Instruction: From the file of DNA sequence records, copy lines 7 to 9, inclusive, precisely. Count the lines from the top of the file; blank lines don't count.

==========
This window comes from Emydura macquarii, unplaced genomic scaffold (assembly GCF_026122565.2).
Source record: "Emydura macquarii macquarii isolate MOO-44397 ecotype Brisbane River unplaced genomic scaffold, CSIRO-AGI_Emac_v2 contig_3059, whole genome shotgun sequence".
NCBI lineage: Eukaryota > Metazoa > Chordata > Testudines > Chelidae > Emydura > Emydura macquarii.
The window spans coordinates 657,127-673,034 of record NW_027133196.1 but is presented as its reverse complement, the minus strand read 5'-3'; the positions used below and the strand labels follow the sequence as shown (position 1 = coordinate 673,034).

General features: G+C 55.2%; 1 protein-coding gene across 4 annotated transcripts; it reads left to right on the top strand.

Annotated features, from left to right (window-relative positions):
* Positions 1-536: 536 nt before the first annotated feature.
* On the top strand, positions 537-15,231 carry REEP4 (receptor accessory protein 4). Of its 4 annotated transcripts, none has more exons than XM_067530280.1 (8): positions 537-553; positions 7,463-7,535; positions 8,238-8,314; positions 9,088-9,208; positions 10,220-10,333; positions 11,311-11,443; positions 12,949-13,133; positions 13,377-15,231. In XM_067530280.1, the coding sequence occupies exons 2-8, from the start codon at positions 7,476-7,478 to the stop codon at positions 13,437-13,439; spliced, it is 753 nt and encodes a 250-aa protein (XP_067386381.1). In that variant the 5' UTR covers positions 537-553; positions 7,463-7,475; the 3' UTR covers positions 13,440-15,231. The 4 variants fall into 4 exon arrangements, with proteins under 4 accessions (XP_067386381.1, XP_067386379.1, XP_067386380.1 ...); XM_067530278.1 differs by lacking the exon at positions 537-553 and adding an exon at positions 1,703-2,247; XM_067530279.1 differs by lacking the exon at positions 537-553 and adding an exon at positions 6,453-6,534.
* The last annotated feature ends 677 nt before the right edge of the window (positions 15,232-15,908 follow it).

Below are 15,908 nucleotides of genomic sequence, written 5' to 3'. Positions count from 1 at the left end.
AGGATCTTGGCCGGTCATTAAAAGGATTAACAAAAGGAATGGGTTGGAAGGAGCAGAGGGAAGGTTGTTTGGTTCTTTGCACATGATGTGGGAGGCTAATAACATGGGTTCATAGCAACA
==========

* Positions 1-536: 536 nt before the first annotated feature.
* On the top strand, positions 537-15,231 carry REEP4 (receptor accessory protein 4). Of its 4 annotated transcripts, none has more exons than XM_067530280.1 (8): positions 537-553; positions 7,463-7,535; positions 8,238-8,314; positions 9,088-9,208; positions 10,220-10,333; positions 11,311-11,443; positions 12,949-13,133; positions 13,377-15,231. In XM_067530280.1, the coding sequence occupies exons 2-8, from the start codon at positions 7,476-7,478 to the stop codon at positions 13,437-13,439; spliced, it is 753 nt and encodes a 250-aa protein (XP_067386381.1). In that variant the 5' UTR covers positions 537-553; positions 7,463-7,475; the 3' UTR covers positions 13,440-15,231. The 4 variants fall into 4 exon arrangements, with proteins under 4 accessions (XP_067386381.1, XP_067386379.1, XP_067386380.1 ...); XM_067530278.1 differs by lacking the exon at positions 537-553 and adding an exon at positions 1,703-2,247; XM_067530279.1 differs by lacking the exon at positions 537-553 and adding an exon at positions 6,453-6,534.
* The last annotated feature ends 677 nt before the right edge of the window (positions 15,232-15,908 follow it).